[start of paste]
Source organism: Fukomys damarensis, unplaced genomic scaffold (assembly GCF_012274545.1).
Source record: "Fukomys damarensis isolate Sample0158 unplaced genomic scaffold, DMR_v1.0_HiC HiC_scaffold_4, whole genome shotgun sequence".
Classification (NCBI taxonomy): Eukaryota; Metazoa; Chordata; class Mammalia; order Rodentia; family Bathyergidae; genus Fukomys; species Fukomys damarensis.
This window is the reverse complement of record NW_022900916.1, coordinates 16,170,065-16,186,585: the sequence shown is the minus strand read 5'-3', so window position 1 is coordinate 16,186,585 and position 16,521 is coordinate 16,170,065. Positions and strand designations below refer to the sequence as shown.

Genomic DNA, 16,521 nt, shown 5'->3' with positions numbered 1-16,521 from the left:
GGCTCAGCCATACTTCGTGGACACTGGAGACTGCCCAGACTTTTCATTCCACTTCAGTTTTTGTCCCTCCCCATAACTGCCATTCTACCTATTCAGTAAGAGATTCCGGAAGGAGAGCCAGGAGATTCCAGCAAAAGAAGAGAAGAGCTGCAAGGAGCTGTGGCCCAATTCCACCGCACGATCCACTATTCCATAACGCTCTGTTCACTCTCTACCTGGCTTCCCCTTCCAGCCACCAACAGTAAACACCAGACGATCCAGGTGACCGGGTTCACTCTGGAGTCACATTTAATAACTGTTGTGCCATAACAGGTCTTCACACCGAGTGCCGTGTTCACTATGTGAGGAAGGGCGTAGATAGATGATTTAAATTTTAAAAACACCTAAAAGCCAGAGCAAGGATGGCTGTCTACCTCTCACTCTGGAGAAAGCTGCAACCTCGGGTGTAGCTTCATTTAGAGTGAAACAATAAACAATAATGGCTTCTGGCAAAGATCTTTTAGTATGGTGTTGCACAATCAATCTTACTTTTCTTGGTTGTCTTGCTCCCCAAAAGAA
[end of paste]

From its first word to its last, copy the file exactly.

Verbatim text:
Source organism: Fukomys damarensis, unplaced genomic scaffold (assembly GCF_012274545.1).
Source record: "Fukomys damarensis isolate Sample0158 unplaced genomic scaffold, DMR_v1.0_HiC HiC_scaffold_4, whole genome shotgun sequence".
Classification (NCBI taxonomy): Eukaryota; Metazoa; Chordata; class Mammalia; order Rodentia; family Bathyergidae; genus Fukomys; species Fukomys damarensis.
This window is the reverse complement of record NW_022900916.1, coordinates 16,170,065-16,186,585: the sequence shown is the minus strand read 5'-3', so window position 1 is coordinate 16,186,585 and position 16,521 is coordinate 16,170,065. Positions and strand designations below refer to the sequence as shown.

Genomic DNA, 16,521 nt, shown 5'->3' with positions numbered 1-16,521 from the left:
GGCTCAGCCATACTTCGTGGACACTGGAGACTGCCCAGACTTTTCATTCCACTTCAGTTTTTGTCCCTCCCCATAACTGCCATTCTACCTATTCAGTAAGAGATTCCGGAAGGAGAGCCAGGAGATTCCAGCAAAAGAAGAGAAGAGCTGCAAGGAGCTGTGGCCCAATTCCACCGCACGATCCACTATTCCATAACGCTCTGTTCACTCTCTACCTGGCTTCCCCTTCCAGCCACCAACAGTAAACACCAGACGATCCAGGTGACCGGGTTCACTCTGGAGTCACATTTAATAACTGTTGTGCCATAACAGGTCTTCACACCGAGTGCCGTGTTCACTATGTGAGGAAGGGCGTAGATAGATGATTTAAATTTTAAAAACACCTAAAAGCCAGAGCAAGGATGGCTGTCTACCTCTCACTCTGGAGAAAGCTGCAACCTCGGGTGTAGCTTCATTTAGAGTGAAACAATAAACAATAATGGCTTCTGGCAAAGATCTTTTAGTATGGTGTTGCACAATCAATCTTACTTTTCTTGGTTGTCTTGCTCCCCAAAAGAA